Gear noise is a common evil any gear manufacturer must live with. It is often low enough not to be a major problem but, at times, gear whining may appear and then, tracking the source and, especially, curing the ill can be tricky at best.
This presentation introduces a new procedure that - derived from exact calculations - aids in determining the parameters of the validation testing of spiral bevel and hypoid gears in single-reduction axles.
In the majority of spiral bevel gears, spherical crowning is used. The contact pattern is set to the center of the active tooth flank and the extent of the crowning is determined by experience. Feedback from service, as well as from full-torque bench tests of complete gear drives, has shown that this conventional design practice leads to loaded contact patterns, which are rarely optimal in location and extent. Oversized reliefs lead to small contact area, increased stresses and noise, whereas undersized reliefs result in an overly sensitive tooth contact.
Hypoid gears are the paragon of gearing. To establish line contact between the pitches in hypoid gears, the kinematically correct pitch surfaces have to be determined based on
the axoids. In cylindrical and bevel gears, the axoids are identical to the pitch surfaces and their diameter or cone angle can be calculated simply by using the knowledge about number of teeth and module or ratio and shaft angle. In hypoid gears, a rather complex approach is required to find the location of the teeth—even before any information about flank form can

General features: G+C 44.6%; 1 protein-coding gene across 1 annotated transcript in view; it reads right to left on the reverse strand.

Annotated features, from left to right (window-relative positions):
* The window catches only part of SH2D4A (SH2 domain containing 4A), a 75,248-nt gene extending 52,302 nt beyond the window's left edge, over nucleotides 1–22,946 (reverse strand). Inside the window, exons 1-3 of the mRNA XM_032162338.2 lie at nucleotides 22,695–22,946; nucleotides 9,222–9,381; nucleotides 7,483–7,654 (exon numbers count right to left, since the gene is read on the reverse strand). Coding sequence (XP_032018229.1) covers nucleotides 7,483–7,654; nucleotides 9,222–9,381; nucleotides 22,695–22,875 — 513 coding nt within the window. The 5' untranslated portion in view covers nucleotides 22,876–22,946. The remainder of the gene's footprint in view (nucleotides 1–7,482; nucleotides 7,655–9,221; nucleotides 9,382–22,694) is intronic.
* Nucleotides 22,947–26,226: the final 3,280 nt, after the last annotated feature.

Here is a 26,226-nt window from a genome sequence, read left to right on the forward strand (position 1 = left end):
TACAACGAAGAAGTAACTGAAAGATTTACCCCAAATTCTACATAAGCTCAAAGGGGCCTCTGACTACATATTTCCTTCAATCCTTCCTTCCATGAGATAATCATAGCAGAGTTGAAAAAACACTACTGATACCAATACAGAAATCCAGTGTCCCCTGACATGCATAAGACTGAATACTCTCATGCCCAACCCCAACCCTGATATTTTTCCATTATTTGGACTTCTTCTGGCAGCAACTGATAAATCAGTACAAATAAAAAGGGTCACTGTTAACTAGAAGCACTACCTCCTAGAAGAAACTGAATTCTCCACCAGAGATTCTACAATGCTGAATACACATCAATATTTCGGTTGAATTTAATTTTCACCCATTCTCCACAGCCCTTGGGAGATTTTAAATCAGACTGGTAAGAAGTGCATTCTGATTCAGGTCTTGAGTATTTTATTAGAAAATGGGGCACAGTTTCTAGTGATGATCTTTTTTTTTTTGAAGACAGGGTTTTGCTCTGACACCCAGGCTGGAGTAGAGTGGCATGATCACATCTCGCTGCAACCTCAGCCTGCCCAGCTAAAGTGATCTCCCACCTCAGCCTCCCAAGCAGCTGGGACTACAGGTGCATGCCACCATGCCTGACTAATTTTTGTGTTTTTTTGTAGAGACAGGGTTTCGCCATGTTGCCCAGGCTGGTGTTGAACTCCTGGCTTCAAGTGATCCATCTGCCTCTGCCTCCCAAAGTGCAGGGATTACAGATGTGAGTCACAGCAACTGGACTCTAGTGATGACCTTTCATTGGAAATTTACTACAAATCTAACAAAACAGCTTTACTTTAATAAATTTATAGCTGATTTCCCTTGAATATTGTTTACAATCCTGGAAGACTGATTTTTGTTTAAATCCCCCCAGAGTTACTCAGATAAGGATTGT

be considered. This article is part seven of an eight-part series on the tribology aspects of angular gear drives.
In this paper a new method for the introduction of optimal modifications into gear tooth surfaces - based on the
optimal corrections of the profile and diameter of the head cutter, and optimal variation of machine tool settings for pinion and gear finishing—is presented. The goal of these tooth modifications is the achievement of a more favorable
load distribution and reduced transmission error. The method is applied to face milled and face hobbed hypoid gears.
This article is part four of an eight-part series on the tribology aspects of angular gear drives. Each article will be presented first and exclusively by Gear Technology, but the entire series will be included in Dr. Stadtfeld’s upcoming book on the subject, which is scheduled for release in 2011.
Zerol bevel gears are the special case of spiral bevel gears with a spiral angle of 0°. They are manufactured in a single-indexing face milling process with large cutter diameters, an extra deep tooth profile and tapered tooth depth.
Imagine the flexibility of having one
machine capable of milling, turning,
tapping and gear cutting with deburring
included for hard and soft material. No, you’re not in gear fantasy land. The technology to manufacture gears on non gear-dedicated, mult-axis machines has existed for a few years in Europe, but has not yet ventured into mainstream manufacturing. Deckel Maho Pfronten, a member of the Gildemeister Group, took the sales plunge this year, making the technology available on most of its 2009 machines.
This presentation is an expansion of a previous study (Ref.1) by the authors
on lapping effects on surface finish and transmission errors. It documents
the effects of the superfinishing process on hypoid gears, surface finish and transmission errors.